Writer Aid celebrates ten years of advice for writers

Dear writers and readers, this blog has been dormant since late last year, but I had to mark the 10-year anniversary of my first post by telling you that I have updated the past posts, revising where the information was no longer accurate and making sure all the links worked. Those updated posts are my gift to you. Because I think it would be good to have all the advice put together in one place in a logical order, I am also planning to compile my blog posts into an e-book. I will let you know about that as soon as it’s available.

In the beginning, the blog was called Freelancing for Newspapers. I started it to publicize my then-upcoming Freelancing for Newspapers book. I’ll be honest. Some of those first posts were so lame it hurts to read them now. I was just learning how to blog. Now I offer a class on it. (click on Classes above). Over those first few years, I offered a mix of my own experiences writing freelance articles, plus information about the newspaper business and advice for writers on everything from how to get an assignment to how to get paid.

But the publishing world changed, I changed, and so did this blog. It morphed from Freelancing for Newspapers to Freelancing for Newspapers +, the plus sign indicating I might talk about more than newspapers. Eventually it became Writer Aid so I could address all sorts of writing, including fiction, poetry and creative nonfiction (and also maybe lure readers into my servers for writers).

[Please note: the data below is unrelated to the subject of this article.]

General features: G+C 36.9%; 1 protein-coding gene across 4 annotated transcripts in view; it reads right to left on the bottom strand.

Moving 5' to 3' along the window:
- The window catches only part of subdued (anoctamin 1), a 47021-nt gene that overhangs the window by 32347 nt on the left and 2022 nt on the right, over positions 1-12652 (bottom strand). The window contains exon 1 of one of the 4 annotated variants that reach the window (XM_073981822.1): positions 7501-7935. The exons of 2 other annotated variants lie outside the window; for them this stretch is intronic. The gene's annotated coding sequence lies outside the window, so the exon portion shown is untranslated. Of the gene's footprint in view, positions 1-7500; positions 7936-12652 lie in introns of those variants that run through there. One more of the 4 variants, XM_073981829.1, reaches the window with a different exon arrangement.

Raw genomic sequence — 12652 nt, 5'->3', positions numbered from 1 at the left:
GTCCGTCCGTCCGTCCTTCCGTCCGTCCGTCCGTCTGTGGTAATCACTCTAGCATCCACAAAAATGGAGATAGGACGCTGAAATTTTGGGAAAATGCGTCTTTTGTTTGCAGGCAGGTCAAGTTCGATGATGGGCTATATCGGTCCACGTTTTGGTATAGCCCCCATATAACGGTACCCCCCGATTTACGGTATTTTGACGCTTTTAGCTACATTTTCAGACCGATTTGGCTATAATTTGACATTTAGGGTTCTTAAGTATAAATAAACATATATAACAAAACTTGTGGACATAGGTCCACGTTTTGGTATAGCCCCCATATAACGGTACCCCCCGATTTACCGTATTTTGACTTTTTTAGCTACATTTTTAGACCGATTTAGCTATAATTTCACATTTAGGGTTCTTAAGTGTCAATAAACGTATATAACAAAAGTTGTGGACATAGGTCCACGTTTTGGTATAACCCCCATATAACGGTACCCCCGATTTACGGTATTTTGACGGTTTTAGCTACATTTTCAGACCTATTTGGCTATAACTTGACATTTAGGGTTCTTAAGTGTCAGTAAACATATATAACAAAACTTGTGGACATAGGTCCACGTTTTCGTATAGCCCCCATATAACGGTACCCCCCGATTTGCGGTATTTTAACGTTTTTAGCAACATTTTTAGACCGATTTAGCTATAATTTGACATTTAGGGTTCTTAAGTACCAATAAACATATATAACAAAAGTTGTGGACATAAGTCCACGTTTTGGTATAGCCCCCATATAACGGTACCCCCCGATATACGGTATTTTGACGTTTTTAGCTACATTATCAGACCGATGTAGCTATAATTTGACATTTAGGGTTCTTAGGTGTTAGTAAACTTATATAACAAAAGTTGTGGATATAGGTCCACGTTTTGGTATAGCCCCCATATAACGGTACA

At the same time, the newspaper business was changing. With the double whammy of the recession and the Internet, newspapers were going under or shrinking. Longtime staff writers were losing their jobs by the hundreds. And freelance opportunities became harder to find. Our local daily, The Oregonian, went from a stuffed package loaded with special sections to a thin tabloid. How could one write for the garden or arts sections when even the decades-long editors of those sections were now unemployed?

My own life was changing, too. I was caring for my husband, who had Alzheimer’s Disease. In 2009, he moved into a nursing home, and in 2011, he died. Through it all, I kept writing, but I was easing out of article writing and focusing more on poetry, fiction and creative nonfiction. I went back to school and earned my MFA in creative writing. I started teaching. I published two more books, Shoes Full of Sand and Childless by Marriage.

All of these changes were reflected in the blog as I talked about self-publishing, poetry, plots, settings, characters, and selling books. For a while, the blog shrank down to three quick tips because that’s all I could manage, but I kept it going. Last December, I decided there were too many writers blogging about writing, and the world didn’t need me doing it. I would focus on my other blogs, Unleashed in Oregon and Childless by Marriage.

I’m still not sure the world needs me writing about writing. Writers are so inbred, and I think it’s important to talk to the rest of the world. But as I put together the e-book, I suspect I will find topics that I have not yet addressed, and I will write new posts to fill in the blanks. If you sign up to follow the blog, WordPress will let you know when that happens.

You can still buy the Freelancing for Newspapers book. Some of the information is outdated now, but the basics of writing and selling articles is the same. The steps in the book will lead you from idea to published story, not just in newspapers but in magazines and online publications. Order a copy.

Now go write something.

Contrary to Reports, the Newspaper Business is Not Dead